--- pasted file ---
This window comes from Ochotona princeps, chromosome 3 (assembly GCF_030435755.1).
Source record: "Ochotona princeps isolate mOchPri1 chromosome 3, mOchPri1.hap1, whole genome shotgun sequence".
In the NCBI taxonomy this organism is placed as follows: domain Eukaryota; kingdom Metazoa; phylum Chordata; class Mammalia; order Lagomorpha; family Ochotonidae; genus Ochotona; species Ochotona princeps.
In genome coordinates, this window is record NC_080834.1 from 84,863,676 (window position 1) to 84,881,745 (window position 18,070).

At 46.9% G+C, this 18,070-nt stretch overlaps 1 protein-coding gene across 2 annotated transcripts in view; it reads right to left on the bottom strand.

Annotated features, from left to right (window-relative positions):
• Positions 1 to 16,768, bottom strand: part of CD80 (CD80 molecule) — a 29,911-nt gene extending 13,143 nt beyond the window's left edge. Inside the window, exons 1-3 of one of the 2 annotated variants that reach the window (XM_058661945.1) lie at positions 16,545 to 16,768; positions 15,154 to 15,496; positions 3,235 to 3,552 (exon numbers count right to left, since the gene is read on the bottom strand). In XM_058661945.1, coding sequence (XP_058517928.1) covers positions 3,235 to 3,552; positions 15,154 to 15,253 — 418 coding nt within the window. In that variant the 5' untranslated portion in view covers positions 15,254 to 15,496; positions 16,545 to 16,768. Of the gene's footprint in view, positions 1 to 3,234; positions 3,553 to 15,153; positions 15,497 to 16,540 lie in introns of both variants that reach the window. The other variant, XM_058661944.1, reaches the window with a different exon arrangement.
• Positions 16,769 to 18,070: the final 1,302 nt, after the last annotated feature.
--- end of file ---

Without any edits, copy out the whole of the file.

This window comes from Ochotona princeps, chromosome 3 (assembly GCF_030435755.1).
Source record: "Ochotona princeps isolate mOchPri1 chromosome 3, mOchPri1.hap1, whole genome shotgun sequence".
In the NCBI taxonomy this organism is placed as follows: domain Eukaryota; kingdom Metazoa; phylum Chordata; class Mammalia; order Lagomorpha; family Ochotonidae; genus Ochotona; species Ochotona princeps.
In genome coordinates, this window is record NC_080834.1 from 84,863,676 (window position 1) to 84,881,745 (window position 18,070).

At 46.9% G+C, this 18,070-nt stretch overlaps 1 protein-coding gene across 2 annotated transcripts in view; it reads right to left on the bottom strand.

Annotated features, from left to right (window-relative positions):
• Positions 1 to 16,768, bottom strand: part of CD80 (CD80 molecule) — a 29,911-nt gene extending 13,143 nt beyond the window's left edge. Inside the window, exons 1-3 of one of the 2 annotated variants that reach the window (XM_058661945.1) lie at positions 16,545 to 16,768; positions 15,154 to 15,496; positions 3,235 to 3,552 (exon numbers count right to left, since the gene is read on the bottom strand). In XM_058661945.1, coding sequence (XP_058517928.1) covers positions 3,235 to 3,552; positions 15,154 to 15,253 — 418 coding nt within the window. In that variant the 5' untranslated portion in view covers positions 15,254 to 15,496; positions 16,545 to 16,768. Of the gene's footprint in view, positions 1 to 3,234; positions 3,553 to 15,153; positions 15,497 to 16,540 lie in introns of both variants that reach the window. The other variant, XM_058661944.1, reaches the window with a different exon arrangement.
• Positions 16,769 to 18,070: the final 1,302 nt, after the last annotated feature.